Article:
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Advancing Cardiac Outcomes Through Transparency

The Ward Family Heart Center at Children's Mercy Kansas City is not only making its outcomes transparent, publishing them on the hospital's website, but is using data and long-term, quality of life measures to develop new outcomes standards.

Learn more here.
Advanced Cardiac Imaging Transforms Pediatric Care
We live in a three-dimensional world, but heart imaging has traditionally taken a two-dimensional view. Girish S. Shirali, MBBS, FACC, FASE has spent the past decade advancing and advocating the use of three-dimensional echocardiograpy, MRI and CT angiography, to improve diagnosis, treatment and outcomes for pediatric cardiovascular surgery patients.

Learn more here.
One of the top pediatric cardiology and heart surgery programs in the nation, the Ward Family Heart Center at Children's Mercy Kansas City performs more than 400 cardiac surgical procedures, provides more than 12,000 outpatient visits and performs catheterization and electrophysiology procedures on nearly 500 patients on an annual basis. Our outcomes regularly outperform the combined averages of the 111 North American children's hospitals contributing to Society of Thoracic Surgeons National Congenital Heart Surgery Database. Through innovative research, we're at the forefront of improving care and quality of life for children with congenital and acquired heart disease.

Children's Mercy Kansas City is an independent, 354-bed pediatric health system, serving half a million patients each year from across the country. Children's Mercy has been ranked by U.S. News & World Report as one of "America's Best Children's Hospitals" and received Magnet® recognition three times for excellence in nursing services.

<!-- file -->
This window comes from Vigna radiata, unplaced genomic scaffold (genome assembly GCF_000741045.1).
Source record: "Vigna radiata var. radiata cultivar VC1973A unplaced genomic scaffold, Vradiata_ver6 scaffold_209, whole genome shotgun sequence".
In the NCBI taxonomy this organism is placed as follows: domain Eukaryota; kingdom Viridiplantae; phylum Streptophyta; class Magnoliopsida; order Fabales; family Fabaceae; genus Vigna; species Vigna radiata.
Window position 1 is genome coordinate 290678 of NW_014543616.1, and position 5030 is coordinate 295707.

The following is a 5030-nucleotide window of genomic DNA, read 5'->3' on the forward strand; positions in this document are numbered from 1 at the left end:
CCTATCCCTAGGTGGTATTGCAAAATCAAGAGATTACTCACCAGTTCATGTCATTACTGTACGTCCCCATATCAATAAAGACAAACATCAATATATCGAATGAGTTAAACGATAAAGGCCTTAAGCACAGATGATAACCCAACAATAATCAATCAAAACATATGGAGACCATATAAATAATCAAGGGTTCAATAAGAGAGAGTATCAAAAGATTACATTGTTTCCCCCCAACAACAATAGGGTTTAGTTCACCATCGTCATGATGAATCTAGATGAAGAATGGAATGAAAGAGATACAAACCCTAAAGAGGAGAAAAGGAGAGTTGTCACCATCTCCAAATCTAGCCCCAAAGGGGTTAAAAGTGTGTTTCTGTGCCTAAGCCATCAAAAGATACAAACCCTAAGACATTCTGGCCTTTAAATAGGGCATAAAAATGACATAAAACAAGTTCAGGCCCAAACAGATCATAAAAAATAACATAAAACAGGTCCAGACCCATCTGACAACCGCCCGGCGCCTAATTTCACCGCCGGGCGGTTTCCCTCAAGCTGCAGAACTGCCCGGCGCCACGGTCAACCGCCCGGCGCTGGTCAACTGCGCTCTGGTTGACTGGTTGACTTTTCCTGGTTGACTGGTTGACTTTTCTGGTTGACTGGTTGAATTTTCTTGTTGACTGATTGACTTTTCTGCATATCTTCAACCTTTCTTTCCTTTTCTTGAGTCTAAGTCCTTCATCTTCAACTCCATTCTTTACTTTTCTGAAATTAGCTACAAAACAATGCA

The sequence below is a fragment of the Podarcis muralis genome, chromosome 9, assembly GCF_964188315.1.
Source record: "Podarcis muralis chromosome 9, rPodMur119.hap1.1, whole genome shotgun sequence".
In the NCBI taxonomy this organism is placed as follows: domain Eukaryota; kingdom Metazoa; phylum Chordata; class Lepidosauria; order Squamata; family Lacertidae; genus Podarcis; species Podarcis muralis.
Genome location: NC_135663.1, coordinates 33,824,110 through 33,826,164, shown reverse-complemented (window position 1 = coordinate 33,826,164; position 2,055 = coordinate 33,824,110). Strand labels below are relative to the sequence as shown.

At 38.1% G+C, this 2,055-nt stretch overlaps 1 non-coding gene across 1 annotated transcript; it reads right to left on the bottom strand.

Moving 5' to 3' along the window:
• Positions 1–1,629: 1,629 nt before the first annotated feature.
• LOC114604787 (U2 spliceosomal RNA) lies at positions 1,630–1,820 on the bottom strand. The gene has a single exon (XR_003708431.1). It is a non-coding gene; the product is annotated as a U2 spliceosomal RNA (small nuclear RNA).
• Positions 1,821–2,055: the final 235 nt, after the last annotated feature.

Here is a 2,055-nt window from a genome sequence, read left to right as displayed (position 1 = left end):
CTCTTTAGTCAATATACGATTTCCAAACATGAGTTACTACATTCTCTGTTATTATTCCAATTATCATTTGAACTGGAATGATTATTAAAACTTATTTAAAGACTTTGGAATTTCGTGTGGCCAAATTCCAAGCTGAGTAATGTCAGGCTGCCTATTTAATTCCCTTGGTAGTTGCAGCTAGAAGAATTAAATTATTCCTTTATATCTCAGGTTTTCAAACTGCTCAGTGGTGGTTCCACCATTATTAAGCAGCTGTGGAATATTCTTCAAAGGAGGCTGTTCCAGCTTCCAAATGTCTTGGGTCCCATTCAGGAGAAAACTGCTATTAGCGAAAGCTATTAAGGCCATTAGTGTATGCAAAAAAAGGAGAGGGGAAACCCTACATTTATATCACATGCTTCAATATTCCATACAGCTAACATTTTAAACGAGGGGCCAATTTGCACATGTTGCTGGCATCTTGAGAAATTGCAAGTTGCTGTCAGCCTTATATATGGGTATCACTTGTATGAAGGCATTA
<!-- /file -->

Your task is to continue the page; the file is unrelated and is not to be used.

In affiliation with the University of Missouri-Kansas City, our faculty of nearly 600 pediatric subspecialists and researchers are actively involved in clinical care, pediatric research, and educating the next generation of pediatric subspecialists.
Cardiac Neurodevelopmental Program Sets Benchmarks

Heart surgery may repair the defect, but it is well known that it can leave the child with other chronic health issues. The Cardiac Neurodevelopmental Program at Children's Mercy is one of a handful of innovative programs across the nation designed to help children and their families address the longterm sequelae of complex congenital heart disease.

Learn more here.
  • Groups release guidelines for imaging of childhood heart defect
    Collaborators from the American Society of Echocardiography, the Society for Cardiovascular Magnetic Resonance and the Society for Pediatric Radiology have developed guidelines on imaging patients with repaired tetralogy of Fallot, a childhood heart defect. The guidelines describe the role of diagnostic modalities such as cardiovascular MR and echocardiography in the monitoring and management of patients with the condition. The guidelines are published in the Journal of the American Society of Echocardiography. (free registration) (1/27)
  • Pediatric heart transplant patients have high survival rates
    In an analysis that followed 337 pediatric patients who underwent heart transplantation before age 18, researchers found that 54% lived for at least 15 years after the procedure. Of these survivors, 82.5% were still alive and had a good heart function during their recent follow-up visit. The findings were presented at the Society of Thoracic Surgeons meeting. U.S. News & World Report/HealthDay News (1/28)
  • Fetal growth early in pregnancy may predict childhood cardiovascular risks
    Poor fetal growth during the first trimester of pregnancy was linked to cardiovascular risk factors in childhood, including high levels of diastolic blood pressure and total cholesterol, according to a Dutch study in the journal BMJ. Researchers found that children with the highest fetal crown to rump lengths were 50% less likely to have three or more of the cardiovascular risk factors after birth compared with those with lowest lengths. (1/23)
  • Kawasaki disease doesn't increase risk of later heart problems
    A study of 546 children with Kawasaki disease and 2,218 children who did not have the disease showed those with the autoimmune disease did not have a greater risk of having a cardiovascular episode later in life. The findings were published in the journal Pediatrics. (1/19)
  • Maternal dyslipidemia may pose long-term cardiovascular risk in offspring
    Women with increased levels of low-density lipoprotein prior to childbirth were five times more likely to have children with elevated LDL levels as young adults, an analysis showed. However, high LDL levels among fathers before pregnancy was not linked to greater likelihood of dyslipidemia in young-adult offspring. The findings were presented at the American Heart Association meeting. Clinical Endocrinology News (1/6)
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